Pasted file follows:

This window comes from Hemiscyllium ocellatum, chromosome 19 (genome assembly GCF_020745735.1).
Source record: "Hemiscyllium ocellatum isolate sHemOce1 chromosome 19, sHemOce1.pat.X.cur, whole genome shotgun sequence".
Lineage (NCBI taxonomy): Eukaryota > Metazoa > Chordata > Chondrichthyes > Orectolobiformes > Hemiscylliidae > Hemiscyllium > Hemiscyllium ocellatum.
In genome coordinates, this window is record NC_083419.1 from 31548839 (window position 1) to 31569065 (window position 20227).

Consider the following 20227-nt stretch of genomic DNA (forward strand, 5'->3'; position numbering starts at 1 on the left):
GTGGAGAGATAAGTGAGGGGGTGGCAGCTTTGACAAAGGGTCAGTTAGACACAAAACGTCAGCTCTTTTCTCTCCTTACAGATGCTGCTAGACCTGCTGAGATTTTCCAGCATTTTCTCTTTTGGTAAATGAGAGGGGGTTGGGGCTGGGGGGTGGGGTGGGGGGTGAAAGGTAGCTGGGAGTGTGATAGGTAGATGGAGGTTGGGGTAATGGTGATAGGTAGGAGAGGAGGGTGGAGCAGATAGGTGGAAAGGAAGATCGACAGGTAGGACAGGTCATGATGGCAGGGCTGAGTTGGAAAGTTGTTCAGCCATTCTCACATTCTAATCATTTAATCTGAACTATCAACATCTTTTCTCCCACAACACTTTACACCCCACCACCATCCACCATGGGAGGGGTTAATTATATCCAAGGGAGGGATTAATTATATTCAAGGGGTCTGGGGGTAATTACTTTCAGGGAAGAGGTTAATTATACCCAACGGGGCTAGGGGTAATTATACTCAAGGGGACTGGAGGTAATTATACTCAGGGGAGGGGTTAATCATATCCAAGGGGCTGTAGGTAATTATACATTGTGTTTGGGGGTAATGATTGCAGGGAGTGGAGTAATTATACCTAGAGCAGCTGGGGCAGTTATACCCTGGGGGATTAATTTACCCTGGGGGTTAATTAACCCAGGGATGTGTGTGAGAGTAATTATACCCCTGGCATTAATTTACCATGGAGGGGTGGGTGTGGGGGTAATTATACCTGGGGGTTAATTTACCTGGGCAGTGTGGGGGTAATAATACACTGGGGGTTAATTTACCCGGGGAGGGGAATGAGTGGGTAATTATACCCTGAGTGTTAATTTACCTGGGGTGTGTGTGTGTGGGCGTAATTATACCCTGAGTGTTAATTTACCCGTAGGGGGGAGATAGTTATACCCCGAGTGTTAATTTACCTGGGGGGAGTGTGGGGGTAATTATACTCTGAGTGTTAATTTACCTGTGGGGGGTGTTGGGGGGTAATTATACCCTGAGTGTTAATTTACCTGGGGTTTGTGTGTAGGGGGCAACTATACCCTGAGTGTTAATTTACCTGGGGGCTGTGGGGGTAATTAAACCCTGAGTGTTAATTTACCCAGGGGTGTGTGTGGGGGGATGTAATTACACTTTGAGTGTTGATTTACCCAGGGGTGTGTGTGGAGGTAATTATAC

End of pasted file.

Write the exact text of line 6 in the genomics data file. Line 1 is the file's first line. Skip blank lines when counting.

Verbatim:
GTGGAGAGATAAGTGAGGGGGTGGCAGCTTTGACAAAGGGTCAGTTAGACACAAAACGTCAGCTCTTTTCTCTCCTTACAGATGCTGCTAGACCTGCTGAGATTTTCCAGCATTTTCTCTTTTGGTAAATGAGAGGGGGTTGGGGCTGGGGGGTGGGGTGGGGGGTGAAAGGTAGCTGGGAGTGTGATAGGTAGATGGAGGTTGGGGTAATGGTGATAGGTAGGAGAGGAGGGTGGAGCAGATAGGTGGAAAGGAAGATCGACAGGTAGGACAGGTCATGATGGCAGGGCTGAGTTGGAAAGTTGTTCAGCCATTCTCACATTCTAATCATTTAATCTGAACTATCAACATCTTTTCTCCCACAACACTTTACACCCCACCACCATCCACCATGGGAGGGGTTAATTATATCCAAGGGAGGGATTAATTATATTCAAGGGGTCTGGGGGTAATTACTTTCAGGGAAGAGGTTAATTATACCCAACGGGGCTAGGGGTAATTATACTCAAGGGGACTGGAGGTAATTATACTCAGGGGAGGGGTTAATCATATCCAAGGGGCTGTAGGTAATTATACATTGTGTTTGGGGGTAATGATTGCAGGGAGTGGAGTAATTATACCTAGAGCAGCTGGGGCAGTTATACCCTGGGGGATTAATTTACCCTGGGGGTTAATTAACCCAGGGATGTGTGTGAGAGTAATTATACCCCTGGCATTAATTTACCATGGAGGGGTGGGTGTGGGGGTAATTATACCTGGGGGTTAATTTACCTGGGCAGTGTGGGGGTAATAATACACTGGGGGTTAATTTACCCGGGGAGGGGAATGAGTGGGTAATTATACCCTGAGTGTTAATTTACCTGGGGTGTGTGTGTGTGGGCGTAATTATACCCTGAGTGTTAATTTACCCGTAGGGGGGAGATAGTTATACCCCGAGTGTTAATTTACCTGGGGGGAGTGTGGGGGTAATTATACTCTGAGTGTTAATTTACCTGTGGGGGGTGTTGGGGGGTAATTATACCCTGAGTGTTAATTTACCTGGGGTTTGTGTGTAGGGGGCAACTATACCCTGAGTGTTAATTTACCTGGGGGCTGTGGGGGTAATTAAACCCTGAGTGTTAATTTACCCAGGGGTGTGTGTGGGGGGATGTAATTACACTTTGAGTGTTGATTTACCCAGGGGTGTGTGTGGAGGTAATTATAC